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Post Options Post Options   Thanks (0) Thanks(0)   Quote JZsori Quote  Post ReplyReply Direct Link To This Post Posted: 13 Feb 2013 at 3:28pm
My understanding is that it is preferable to have a donut pad for the screw head so that the screw does not crush the epoxy glass material as much as it has a copper pad in between.
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Post Options Post Options   Thanks (0) Thanks(0)   Quote Dale Quote  Post ReplyReply Direct Link To This Post Posted: 13 Feb 2013 at 4:56pm
Originally posted by Tom H Tom H wrote:

The non-plated hole drill bit cannot hit any copper (metal), just a clean hole through the FR4 material.

But why? The plated hole drill bit hits copper on every hole.

Originally posted by JZsori JZsori wrote:

My understanding is that it is preferable to have a donut pad for the screw head so that the screw does not crush the epoxy glass material as much as it has a copper pad in between.

The copper pad might help distribute the force, but I don't see how this has anything to do with keeping the copper away from the hole.
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Post Options Post Options   Thanks (0) Thanks(0)   Quote Tom H Quote  Post ReplyReply Direct Link To This Post Posted: 13 Feb 2013 at 6:22pm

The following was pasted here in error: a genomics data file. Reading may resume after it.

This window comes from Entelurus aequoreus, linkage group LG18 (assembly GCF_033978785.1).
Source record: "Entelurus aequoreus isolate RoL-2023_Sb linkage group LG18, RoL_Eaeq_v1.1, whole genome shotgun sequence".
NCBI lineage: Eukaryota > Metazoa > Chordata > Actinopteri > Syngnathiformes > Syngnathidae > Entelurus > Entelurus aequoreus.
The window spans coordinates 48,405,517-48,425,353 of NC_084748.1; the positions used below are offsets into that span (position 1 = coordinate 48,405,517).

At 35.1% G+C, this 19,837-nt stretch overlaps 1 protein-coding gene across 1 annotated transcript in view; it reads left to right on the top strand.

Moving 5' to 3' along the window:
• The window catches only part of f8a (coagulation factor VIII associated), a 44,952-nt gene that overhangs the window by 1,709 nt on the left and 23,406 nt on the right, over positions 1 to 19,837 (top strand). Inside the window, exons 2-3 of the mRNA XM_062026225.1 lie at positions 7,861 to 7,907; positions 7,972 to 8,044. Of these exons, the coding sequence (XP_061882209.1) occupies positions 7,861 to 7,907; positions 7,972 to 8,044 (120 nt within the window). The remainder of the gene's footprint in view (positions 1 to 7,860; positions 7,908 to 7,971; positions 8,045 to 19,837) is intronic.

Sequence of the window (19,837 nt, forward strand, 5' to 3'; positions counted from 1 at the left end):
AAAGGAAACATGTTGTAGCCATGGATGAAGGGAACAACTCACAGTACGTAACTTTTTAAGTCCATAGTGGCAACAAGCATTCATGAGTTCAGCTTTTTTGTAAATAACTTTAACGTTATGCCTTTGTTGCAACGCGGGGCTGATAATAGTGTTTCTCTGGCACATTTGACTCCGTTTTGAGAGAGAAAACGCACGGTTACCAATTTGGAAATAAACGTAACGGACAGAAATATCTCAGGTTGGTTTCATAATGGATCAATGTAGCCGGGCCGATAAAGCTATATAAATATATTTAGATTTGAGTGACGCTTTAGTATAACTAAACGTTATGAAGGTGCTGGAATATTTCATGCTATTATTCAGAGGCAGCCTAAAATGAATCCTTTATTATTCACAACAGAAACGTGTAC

Both statements are correct.
 
1. Donut Pad so that the pad center is pulled away from the drill bit so the drill does not go through metal to avoid metal fragments and produce a clean hole. Like I mentioned, there is an excellent reason and description of the non-plated mounting hole in the newly released IPC-2221B.
 
2. The Donut Pad acts as mechanical support during the torque process when tightening the screw to the board to prevent the FR4 glass from crushing. i.e.: It's best to have metal on metal and avoid having the screw hardware make any contact with the FR4 material.
 
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Post Options Post Options   Thanks (0) Thanks(0)   Quote Dale Quote  Post ReplyReply Direct Link To This Post Posted: 13 Feb 2013 at 6:40pm
Originally posted by Tom H Tom H wrote:


...there is an excellent reason and description of the non-plated mounting hole in the newly released IPC-2221B.
Thanks. I look forward to it.
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Post Options Post Options   Thanks (0) Thanks(0)   Quote jameshead Quote  Post ReplyReply Direct Link To This Post Posted: 14 Feb 2013 at 2:19am
In addition to Tom's two points:

A non-plated hole can have copper around it but it affects the fabrication of the board.

If a non-plated hole is clear of copper then it can be drilled at the first stage drilling along with all the plated holes and is then "tented" by the film to prevent it being plated.

If you have a non-plated hole with the drill going through copper then as well as the points Tom mentions, the drill will have to be drilled at the second stage drilling along with the route.